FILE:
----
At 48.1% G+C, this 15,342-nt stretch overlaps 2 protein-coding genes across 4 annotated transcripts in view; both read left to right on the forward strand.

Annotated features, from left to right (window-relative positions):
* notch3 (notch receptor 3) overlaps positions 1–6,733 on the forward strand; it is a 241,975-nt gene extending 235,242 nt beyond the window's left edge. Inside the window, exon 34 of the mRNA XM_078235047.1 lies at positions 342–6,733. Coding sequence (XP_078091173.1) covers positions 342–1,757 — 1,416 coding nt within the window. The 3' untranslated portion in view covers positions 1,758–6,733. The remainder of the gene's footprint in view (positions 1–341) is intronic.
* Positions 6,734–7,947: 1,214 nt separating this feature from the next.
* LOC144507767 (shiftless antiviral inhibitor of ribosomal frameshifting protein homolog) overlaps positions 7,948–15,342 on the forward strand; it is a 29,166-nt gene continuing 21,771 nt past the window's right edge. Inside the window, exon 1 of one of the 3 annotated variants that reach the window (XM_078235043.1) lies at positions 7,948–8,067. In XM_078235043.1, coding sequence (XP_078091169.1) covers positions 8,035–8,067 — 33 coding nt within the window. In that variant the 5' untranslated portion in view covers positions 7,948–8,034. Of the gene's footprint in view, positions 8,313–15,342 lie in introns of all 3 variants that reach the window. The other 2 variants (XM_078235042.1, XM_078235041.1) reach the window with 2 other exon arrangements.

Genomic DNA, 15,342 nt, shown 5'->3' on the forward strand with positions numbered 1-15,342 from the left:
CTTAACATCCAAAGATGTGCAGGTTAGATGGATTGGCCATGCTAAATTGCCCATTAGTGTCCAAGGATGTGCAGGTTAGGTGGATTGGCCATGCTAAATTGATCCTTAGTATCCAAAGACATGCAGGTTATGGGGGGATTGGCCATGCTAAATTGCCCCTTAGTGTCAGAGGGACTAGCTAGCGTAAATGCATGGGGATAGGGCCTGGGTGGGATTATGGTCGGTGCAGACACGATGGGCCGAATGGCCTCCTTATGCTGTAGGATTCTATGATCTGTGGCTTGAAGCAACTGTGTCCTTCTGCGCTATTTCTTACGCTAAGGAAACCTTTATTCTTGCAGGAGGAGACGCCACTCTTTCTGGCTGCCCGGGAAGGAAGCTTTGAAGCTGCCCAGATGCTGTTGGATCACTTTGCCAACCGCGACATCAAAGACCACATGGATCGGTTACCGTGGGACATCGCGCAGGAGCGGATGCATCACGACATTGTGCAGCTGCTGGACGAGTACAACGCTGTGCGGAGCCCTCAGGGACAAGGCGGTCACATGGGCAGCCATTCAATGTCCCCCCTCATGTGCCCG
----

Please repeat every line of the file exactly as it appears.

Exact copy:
At 48.1% G+C, this 15,342-nt stretch overlaps 2 protein-coding genes across 4 annotated transcripts in view; both read left to right on the forward strand.

Annotated features, from left to right (window-relative positions):
* notch3 (notch receptor 3) overlaps positions 1–6,733 on the forward strand; it is a 241,975-nt gene extending 235,242 nt beyond the window's left edge. Inside the window, exon 34 of the mRNA XM_078235047.1 lies at positions 342–6,733. Coding sequence (XP_078091173.1) covers positions 342–1,757 — 1,416 coding nt within the window. The 3' untranslated portion in view covers positions 1,758–6,733. The remainder of the gene's footprint in view (positions 1–341) is intronic.
* Positions 6,734–7,947: 1,214 nt separating this feature from the next.
* LOC144507767 (shiftless antiviral inhibitor of ribosomal frameshifting protein homolog) overlaps positions 7,948–15,342 on the forward strand; it is a 29,166-nt gene continuing 21,771 nt past the window's right edge. Inside the window, exon 1 of one of the 3 annotated variants that reach the window (XM_078235043.1) lies at positions 7,948–8,067. In XM_078235043.1, coding sequence (XP_078091169.1) covers positions 8,035–8,067 — 33 coding nt within the window. In that variant the 5' untranslated portion in view covers positions 7,948–8,034. Of the gene's footprint in view, positions 8,313–15,342 lie in introns of all 3 variants that reach the window. The other 2 variants (XM_078235042.1, XM_078235041.1) reach the window with 2 other exon arrangements.

Genomic DNA, 15,342 nt, shown 5'->3' on the forward strand with positions numbered 1-15,342 from the left:
CTTAACATCCAAAGATGTGCAGGTTAGATGGATTGGCCATGCTAAATTGCCCATTAGTGTCCAAGGATGTGCAGGTTAGGTGGATTGGCCATGCTAAATTGATCCTTAGTATCCAAAGACATGCAGGTTATGGGGGGATTGGCCATGCTAAATTGCCCCTTAGTGTCAGAGGGACTAGCTAGCGTAAATGCATGGGGATAGGGCCTGGGTGGGATTATGGTCGGTGCAGACACGATGGGCCGAATGGCCTCCTTATGCTGTAGGATTCTATGATCTGTGGCTTGAAGCAACTGTGTCCTTCTGCGCTATTTCTTACGCTAAGGAAACCTTTATTCTTGCAGGAGGAGACGCCACTCTTTCTGGCTGCCCGGGAAGGAAGCTTTGAAGCTGCCCAGATGCTGTTGGATCACTTTGCCAACCGCGACATCAAAGACCACATGGATCGGTTACCGTGGGACATCGCGCAGGAGCGGATGCATCACGACATTGTGCAGCTGCTGGACGAGTACAACGCTGTGCGGAGCCCTCAGGGACAAGGCGGTCACATGGGCAGCCATTCAATGTCCCCCCTCATGTGCCCG